Street lighting impact on environment, animal life

Studies in Europe have demonstrated that streetlighting has a significant effect on the mood of human beings, animal life and the environment. It affects navigation of birds and insects, mating behavior in animals and flowering in plants. Millions of insects are attracted to street lights at night (particularly during summer months) and perish. These insects can be an urban nuisance besides adding to the cost of cleaning up lamp fixtures and the street sidewalk to remove dead insects. But not all street lights attract insects or affect animal life the same. The impact of LED lights on animals is much smaller compared to other lights.

Light pollution and glare in street lighting

IESNA classifies luminaires as »non cutoff«, »semi cutoff«, »cutoff« and »full cutoff«, depending on how much of light is dispersed above the horizontal line of luminaire.


The non-cutoff fixtures usually include the globe-shaped lamps that are mounted on top of lampposts. These lamps distribute their light in all directions. A major problem is created by the light pollution and glare, as they shoot their light upwards into trees and towards the sky rather than down towards the ground. Non-cutoff fixtures are rarely found on roadways because they tend to blind the driver.


This is the most popular street lighting optic. The semicutoff fixtures usually refer to the cobraheads, but they can also apply to some lamppost-mounted fixtures that do not emit their light upwards. Most of the light can be emitted below 90 degrees, but as much as 5% of the light can also be emitted above 90 degrees. These fixtures do a very good job of spreading the light towards the ground but some uplight is possible, though not as serious as non-cutoff fixtures. Semicutoff fixtures are often mounted on tall poles.


These optics give more light control than semicutoffs. Less than 2.5% of the light can leave the fixture above 90 degrees. Cutoff fixtures have gained popularity in recent years, as they are available from manufacturers like GE and American Electric. The cutoff lights have a wider spread of light than full-cutoffs, and they generate less glare than semicutoffs. The cutoff lenses consist of a shallow curved glass (also called a sag lens) that is visible just below the lighting area on the fixture.


These lights do not allow any of the light to escape the fixture above 90 degrees. Full-cutoffs distribute their light in a defined pattern, potentially providing more light on the ground at lower power consumption. Full cutoff means luminaires which are totally environmentally friendly (causing no light pollution).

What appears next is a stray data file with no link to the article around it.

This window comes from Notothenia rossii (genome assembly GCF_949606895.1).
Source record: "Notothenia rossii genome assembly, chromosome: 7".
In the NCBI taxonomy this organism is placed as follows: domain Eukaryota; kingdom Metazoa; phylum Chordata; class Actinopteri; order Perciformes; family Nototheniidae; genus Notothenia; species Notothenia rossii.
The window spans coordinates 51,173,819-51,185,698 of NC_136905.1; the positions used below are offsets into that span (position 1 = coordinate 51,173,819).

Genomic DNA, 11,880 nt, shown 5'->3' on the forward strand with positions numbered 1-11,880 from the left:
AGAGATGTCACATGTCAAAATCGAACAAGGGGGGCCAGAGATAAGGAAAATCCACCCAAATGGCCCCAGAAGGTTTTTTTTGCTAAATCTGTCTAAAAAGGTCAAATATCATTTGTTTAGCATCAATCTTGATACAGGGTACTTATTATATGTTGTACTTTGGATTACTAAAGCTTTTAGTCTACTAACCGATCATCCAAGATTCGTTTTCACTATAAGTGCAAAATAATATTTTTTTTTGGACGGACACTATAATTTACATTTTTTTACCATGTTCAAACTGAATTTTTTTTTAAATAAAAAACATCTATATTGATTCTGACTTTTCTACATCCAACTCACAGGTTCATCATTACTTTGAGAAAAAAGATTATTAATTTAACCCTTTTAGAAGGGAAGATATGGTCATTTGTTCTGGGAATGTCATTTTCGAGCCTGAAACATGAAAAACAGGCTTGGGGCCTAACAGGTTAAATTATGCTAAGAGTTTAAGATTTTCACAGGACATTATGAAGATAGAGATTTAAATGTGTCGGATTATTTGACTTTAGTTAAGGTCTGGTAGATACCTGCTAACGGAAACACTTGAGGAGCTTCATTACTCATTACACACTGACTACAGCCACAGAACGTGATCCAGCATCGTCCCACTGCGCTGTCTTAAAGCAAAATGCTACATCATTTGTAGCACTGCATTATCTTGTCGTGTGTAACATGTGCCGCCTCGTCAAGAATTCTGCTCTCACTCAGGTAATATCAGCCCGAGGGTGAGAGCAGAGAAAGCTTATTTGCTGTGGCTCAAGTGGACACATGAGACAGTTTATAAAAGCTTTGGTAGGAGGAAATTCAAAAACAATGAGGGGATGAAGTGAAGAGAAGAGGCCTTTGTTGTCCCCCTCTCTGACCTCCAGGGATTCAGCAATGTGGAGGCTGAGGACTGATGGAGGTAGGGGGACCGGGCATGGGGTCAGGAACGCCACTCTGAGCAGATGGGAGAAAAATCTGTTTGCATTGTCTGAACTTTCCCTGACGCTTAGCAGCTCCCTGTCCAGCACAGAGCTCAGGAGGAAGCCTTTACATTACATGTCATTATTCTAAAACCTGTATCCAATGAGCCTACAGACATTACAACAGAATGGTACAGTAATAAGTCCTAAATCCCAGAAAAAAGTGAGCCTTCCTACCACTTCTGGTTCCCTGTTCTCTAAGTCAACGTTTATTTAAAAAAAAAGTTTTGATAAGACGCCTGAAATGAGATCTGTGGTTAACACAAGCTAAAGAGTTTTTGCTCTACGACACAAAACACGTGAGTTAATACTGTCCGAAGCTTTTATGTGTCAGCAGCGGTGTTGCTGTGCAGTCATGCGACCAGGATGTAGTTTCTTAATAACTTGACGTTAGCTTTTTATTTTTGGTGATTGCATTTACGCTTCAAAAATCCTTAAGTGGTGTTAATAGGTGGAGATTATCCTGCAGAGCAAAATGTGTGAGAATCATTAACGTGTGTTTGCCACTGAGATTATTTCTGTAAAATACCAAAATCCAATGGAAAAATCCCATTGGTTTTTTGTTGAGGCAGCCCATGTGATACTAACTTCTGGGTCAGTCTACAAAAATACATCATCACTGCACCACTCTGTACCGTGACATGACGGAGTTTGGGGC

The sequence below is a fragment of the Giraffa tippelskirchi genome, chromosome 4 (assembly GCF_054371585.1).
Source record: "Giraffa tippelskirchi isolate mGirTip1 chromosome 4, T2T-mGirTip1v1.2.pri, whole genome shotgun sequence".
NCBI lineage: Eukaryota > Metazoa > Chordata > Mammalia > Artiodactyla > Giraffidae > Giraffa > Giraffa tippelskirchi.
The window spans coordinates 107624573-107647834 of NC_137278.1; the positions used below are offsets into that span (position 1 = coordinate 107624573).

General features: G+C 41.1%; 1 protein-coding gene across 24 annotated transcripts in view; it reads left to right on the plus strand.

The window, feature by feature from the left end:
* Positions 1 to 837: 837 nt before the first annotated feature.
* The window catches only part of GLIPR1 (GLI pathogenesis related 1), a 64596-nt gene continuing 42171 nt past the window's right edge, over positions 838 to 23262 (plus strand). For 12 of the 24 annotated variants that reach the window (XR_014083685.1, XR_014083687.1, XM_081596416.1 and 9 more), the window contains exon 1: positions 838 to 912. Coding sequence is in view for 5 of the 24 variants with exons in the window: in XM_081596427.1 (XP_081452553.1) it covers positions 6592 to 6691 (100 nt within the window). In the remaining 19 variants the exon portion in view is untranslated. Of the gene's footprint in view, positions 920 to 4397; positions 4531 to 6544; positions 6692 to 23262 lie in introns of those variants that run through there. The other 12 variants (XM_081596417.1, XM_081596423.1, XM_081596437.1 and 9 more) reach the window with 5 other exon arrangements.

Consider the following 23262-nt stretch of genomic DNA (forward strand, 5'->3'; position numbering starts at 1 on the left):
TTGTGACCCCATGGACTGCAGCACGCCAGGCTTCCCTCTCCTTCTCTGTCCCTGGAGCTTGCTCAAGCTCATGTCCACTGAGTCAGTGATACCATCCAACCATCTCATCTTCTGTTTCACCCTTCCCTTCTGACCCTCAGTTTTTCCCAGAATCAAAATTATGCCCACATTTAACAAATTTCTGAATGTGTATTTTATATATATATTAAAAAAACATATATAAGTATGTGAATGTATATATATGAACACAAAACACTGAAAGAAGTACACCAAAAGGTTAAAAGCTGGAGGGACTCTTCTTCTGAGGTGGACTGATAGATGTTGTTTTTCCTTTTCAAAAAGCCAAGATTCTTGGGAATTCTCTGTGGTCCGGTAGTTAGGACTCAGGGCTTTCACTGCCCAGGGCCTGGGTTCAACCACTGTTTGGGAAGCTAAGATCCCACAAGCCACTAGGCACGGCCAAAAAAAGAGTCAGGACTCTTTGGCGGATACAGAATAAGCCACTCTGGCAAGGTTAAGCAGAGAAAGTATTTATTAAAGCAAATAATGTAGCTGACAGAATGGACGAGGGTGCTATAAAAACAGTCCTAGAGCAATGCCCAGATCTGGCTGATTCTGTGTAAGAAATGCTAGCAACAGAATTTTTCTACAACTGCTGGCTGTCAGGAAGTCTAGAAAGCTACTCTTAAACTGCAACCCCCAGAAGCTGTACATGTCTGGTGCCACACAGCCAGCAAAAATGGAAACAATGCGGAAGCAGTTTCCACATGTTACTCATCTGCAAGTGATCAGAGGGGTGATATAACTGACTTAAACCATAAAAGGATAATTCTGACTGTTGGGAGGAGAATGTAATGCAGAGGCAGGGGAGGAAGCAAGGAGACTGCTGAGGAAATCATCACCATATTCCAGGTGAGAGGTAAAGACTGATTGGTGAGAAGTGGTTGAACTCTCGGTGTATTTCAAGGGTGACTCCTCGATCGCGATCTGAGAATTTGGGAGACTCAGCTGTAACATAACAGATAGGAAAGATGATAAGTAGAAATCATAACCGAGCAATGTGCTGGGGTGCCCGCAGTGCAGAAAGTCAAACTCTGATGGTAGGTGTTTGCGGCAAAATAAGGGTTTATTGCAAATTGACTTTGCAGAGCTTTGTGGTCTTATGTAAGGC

Photopic and scotopic vision

Scotopic vision: Seeing is believing.

Human vision is enabled by three primary modes:

  • Photopic vision: Vision under well-lit conditions, which provides for color perception, and which functions primarily due to cone cells in the eye.
  • Mesopic vision: A combination of photopic vision and scotopic vision in low lighting, which functions due to a combination of rod and cone cells in the eye.
  • Scotopic vision: Monochromatic vision in very low light, which functions primarily due to rod cells in the eye.
Although all three modes of vision help us see under different conditions, nighttime vision is generally dominated by scotopic mechanisms (for very dark conditions with no ambient light) or mesopic mechanisms (for semi-dark conditions, such as a full moon and heavily lit commercial roadways). Unfortunately, virtually all photometric tests used to determine light output from street lighting sources are based on photopic vision, which is not representative of the human response to light under low light (nighttime) conditions. Photopic measurements favor “warmer” light, such as the orange light produced by common HID street light sources, including high pressure sodium lamps. Scotopic and mesopic measurements are more representative of a broader spectrum of light, including the “cooler” light generated by most LEDs used in street lighting applications.Because of these differences, many leading scientists and lighting experts believe that photopic
measurements should be used for daytime and indoor lighting measurements, and scotopic or mesopic measurements should be used to evaluate nighttime lighting measurements.
The Illuminating Engineering Society of North America (IESNA)—which currently uses photopic measurement criteria for evaluating street lights—is currently reviewing the photopic versus scotopic/mesopic measurement issue, and revised street light standards are expected to be issued from the IESNA in the near future. In the meantime, many LED users are evaluating light output based using both photopic and scotopic measurements. Since most photometry is based on photopic measurements, a scientific conversion factor is used to create scotopic measurements from photopic measurement data. These conversions are described in groundbreaking research on this topic conducted by Drs. Sam Berman and Don Jewett.


To convert from photopic to scotopic measurements, simply multiply the photopic measurement for the light source in question by the appropriate factor in the table below:

For example, a 50-watt high pressure sodium light source with 4,000 initial photopic lumens provides only 2,480 initial scotopic lumens based on the 0.62 conversion factor highlighted in the chart above. However, a typical 4,100K light source (typically used in LED street lighting) with the identical 4,000 initial photopic lumens provides 6,642 initial scotopic lumens based on the 1.62 conversion factor highlighted in the chart above.

Useful links to additional studies